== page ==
Clara Schumann (1819-1896) Three Songs, Op. 12: 1.Er ist gekommen in Sturm und Regen, 2.Liebst du um Schönheit Clara Schumann’s three songs, published as her op.12 were originally composed at Robert Schumann’s request. He had suggested the two newlyweds compose an intermingled group of songs, just as they had alternated writing in a diary in response to each other’s entries. The poetry they chose for these songs was selected from a collection called Love’s Springtime by Friedrich Rückert. Clara composed three of the songs in June 1841, while she was pregnant with their first child, Marie. Robert wrote an additional nine songs and had the collection secretly printed, giving the twelve songs in two volumes to Clara as a gift on their first wedding anniversary. Clara continued the tradition of writing songs as gifts for her husband throughout their marriage, especially as gifts for Robert’s birthday, June 8th.
Giovanni Pierluigi da Palestrina (c. 1525-1594) Missa Papae Marcelli: Credo During the High Renaissance, sacred polyphonic music became increasingly complicated as composers wrote complex counterpoint for more than seven independent voice parts. Palestrina's masses however, with their simple, graceful melodies and easily understood texts were a welcome relief for the Catholic Church, so much so that Palestrina became a legendary figure. The story goes that Palestrina clashed with members of the Council of Trent. The council argued that polyphonic music should be banned from the mass for being unintelligible. During the debate, the members of the Council of Trent were given a performance of Palestrina’s Missa Papae Marcelli, based on a melody delivered to Palestrina from an angelic messenger. So convinced were they of the beauty and clarity of Palestrina’s music that the cardinals changed their minds, and Palestrina was hailed as the “savior of music.”
Alexander Scriabin (1872-1915) Two Pieces for Left Hand, OP. 9: No. 2, Nocturne in D-flat While he was a lazy pupil when it came to general education, Scriabin became one of the Moscow Conservatory’s finest piano students. Favored by his teachers, he quickly rose above fellow students Sergei Rachmaninoff and Josef Hoffman. Even so, Scriabin’s time at the conservatory was marked by bouts of personal drama. He often pushed himself to the edge of physical and mental breakdown, spurred on by the competitive nature of his musical education. This came to a head in 1891 when he became obsessed with mastering Franz Liszt’s Don Juan Fantasy. Scriabin overstrained his right hand and was forbidden to practice further by his doctor until his hand healed. Refusing to be hindered by his injury, Scriabin turned to developing a virtuosic left-hand technique while he recovered, and composed this work.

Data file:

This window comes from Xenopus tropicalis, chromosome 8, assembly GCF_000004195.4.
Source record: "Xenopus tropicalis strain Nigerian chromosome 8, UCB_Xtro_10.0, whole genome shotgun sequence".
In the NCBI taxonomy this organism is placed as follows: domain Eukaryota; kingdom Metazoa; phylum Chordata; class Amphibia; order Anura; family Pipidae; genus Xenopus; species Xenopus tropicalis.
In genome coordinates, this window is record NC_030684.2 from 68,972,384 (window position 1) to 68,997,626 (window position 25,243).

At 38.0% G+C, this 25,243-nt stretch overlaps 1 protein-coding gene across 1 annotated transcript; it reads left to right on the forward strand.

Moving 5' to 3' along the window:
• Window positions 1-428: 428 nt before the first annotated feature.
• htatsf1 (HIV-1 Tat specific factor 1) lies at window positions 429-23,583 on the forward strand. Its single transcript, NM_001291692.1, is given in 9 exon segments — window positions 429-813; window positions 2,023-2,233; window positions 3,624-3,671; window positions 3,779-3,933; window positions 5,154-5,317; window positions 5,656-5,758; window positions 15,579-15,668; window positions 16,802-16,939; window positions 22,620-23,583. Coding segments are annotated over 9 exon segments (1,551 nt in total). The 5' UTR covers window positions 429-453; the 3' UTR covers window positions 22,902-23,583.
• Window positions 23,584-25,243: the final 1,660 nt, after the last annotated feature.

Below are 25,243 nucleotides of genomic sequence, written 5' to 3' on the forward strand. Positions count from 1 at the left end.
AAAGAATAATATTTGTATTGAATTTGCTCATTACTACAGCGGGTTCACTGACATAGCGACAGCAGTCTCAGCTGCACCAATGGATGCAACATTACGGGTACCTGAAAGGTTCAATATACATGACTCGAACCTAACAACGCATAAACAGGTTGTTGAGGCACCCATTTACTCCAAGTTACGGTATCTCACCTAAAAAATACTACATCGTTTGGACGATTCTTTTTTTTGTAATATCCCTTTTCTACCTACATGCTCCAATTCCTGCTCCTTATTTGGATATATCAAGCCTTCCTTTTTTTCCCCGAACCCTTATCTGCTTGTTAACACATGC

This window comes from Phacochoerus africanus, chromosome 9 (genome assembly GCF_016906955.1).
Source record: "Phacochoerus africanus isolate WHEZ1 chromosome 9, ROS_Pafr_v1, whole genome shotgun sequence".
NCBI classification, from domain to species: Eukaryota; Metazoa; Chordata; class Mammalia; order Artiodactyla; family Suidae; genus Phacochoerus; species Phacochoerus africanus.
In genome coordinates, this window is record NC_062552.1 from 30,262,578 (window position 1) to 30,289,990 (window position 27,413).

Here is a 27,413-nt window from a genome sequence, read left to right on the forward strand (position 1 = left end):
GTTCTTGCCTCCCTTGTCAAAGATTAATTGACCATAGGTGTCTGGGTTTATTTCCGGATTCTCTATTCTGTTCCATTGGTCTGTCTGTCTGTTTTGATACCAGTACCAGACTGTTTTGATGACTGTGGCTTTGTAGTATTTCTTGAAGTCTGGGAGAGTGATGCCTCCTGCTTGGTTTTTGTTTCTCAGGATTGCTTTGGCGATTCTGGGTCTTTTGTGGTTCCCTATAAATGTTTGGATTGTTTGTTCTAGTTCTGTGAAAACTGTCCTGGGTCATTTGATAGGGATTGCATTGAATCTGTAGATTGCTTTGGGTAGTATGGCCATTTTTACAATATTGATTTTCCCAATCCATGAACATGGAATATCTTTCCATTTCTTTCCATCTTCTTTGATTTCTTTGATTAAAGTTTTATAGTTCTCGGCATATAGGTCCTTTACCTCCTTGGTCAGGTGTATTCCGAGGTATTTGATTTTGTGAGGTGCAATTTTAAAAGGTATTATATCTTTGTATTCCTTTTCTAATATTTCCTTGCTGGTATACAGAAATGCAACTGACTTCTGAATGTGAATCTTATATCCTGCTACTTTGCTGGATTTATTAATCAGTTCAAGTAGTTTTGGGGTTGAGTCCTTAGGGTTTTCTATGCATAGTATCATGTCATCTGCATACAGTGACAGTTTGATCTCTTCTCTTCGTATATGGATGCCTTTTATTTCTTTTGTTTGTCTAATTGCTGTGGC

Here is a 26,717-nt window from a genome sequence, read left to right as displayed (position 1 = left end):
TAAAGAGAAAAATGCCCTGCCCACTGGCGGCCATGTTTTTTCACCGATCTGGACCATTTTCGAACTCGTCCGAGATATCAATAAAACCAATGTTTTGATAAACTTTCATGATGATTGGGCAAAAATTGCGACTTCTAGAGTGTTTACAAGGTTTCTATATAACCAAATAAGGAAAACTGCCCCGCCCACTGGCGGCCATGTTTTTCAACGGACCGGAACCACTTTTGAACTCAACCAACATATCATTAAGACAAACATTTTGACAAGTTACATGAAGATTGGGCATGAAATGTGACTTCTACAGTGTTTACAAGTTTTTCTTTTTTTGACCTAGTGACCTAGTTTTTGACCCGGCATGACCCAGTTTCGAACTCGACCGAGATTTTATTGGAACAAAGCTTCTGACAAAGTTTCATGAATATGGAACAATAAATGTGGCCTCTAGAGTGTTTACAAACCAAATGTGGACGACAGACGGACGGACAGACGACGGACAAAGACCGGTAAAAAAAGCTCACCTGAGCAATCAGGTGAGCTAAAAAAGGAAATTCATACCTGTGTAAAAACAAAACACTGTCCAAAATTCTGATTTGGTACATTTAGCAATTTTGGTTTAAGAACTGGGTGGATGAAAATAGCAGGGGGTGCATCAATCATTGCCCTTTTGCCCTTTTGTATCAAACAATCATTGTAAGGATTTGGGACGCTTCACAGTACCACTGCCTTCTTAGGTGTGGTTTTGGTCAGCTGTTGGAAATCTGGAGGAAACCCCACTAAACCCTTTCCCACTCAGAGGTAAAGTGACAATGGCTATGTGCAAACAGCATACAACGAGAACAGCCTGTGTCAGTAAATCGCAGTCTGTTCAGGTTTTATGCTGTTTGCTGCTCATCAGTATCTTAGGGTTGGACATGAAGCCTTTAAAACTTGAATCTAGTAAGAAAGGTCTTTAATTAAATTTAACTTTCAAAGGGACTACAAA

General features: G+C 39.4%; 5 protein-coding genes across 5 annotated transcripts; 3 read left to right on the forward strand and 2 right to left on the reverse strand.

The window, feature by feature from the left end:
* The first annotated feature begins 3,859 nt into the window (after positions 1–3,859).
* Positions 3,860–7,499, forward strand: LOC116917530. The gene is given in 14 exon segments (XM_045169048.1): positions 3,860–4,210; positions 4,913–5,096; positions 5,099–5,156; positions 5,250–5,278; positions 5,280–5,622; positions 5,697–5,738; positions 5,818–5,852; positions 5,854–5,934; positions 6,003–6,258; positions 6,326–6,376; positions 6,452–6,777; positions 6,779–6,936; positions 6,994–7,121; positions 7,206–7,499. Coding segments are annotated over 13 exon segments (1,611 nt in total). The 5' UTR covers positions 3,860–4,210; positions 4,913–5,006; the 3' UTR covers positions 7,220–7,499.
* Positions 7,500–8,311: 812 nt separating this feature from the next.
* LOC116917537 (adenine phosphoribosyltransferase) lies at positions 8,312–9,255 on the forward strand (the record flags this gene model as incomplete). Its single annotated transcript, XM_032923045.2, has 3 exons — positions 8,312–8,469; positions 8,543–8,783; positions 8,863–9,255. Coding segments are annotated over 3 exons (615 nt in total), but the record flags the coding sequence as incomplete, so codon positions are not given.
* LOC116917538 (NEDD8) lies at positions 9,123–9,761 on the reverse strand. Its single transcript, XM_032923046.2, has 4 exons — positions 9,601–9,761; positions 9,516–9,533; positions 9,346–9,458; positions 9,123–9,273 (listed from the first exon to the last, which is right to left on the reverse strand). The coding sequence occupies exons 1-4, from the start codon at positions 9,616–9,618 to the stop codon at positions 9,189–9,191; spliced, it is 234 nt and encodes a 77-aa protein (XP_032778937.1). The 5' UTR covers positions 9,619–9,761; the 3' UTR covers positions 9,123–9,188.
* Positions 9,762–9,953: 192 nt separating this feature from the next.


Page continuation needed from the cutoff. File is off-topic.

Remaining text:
Silvestre Revueltas (1899-1940) Sensemayá Silvestre Revueltas came from a famously artistic family of painters, dancers and writers. Beginning violin at age eight and entering the Juarez Institute by age twelve, he would have a prolific performance and teaching career in Mexico, Spain, and the US and was appointed by Chavez to be assistant conductor of the Symphony Orchestra of Mexico. As a composer he wrote orchestral music, ballets, and film scores, most notably La Noche de los Mayas in 1939. This tone poem Sensemaya was inspired by a work of the same name by Afro-Cuban poet Nicolas Guillen which describes the ritual killing of a snake. That is easy to imagine in this music with its winding melodies and complex rhythms. The sometimes dissonant harmonies evoke an impending doom and the ending falls like the stroke of a knife.
Stevie Wonder (b. 1950) Happy Birthday The ubiquitous Happy Birthday Song did not enter public domain until 2010, leaving numerous musicians like the Beatles, Loretta Lynn, and Destiny’s Child to pen their own non-copyright-infringing versions of the song. Stevie Wonder’s Happy Birthday could just as well have worked for our Black History Month show. The song was written to honor Martin Luther King, as part of the 15 year-long campaign to make his birthday a national holiday. Stevie Wonder attended King’s funeral, and rallied with King’s wife Coretta for the appointment of the holiday. He had set out on a four-month tour to publicize the rally, appearing with poet and activist Gil Scott-Heron, who made an appearance in our February show. When Martin Luther King Day was first officially celebrated with a concert in 1986, Stevie Wonder was the headliner, leading a rapturous audience in a massive sing-a-long to this song.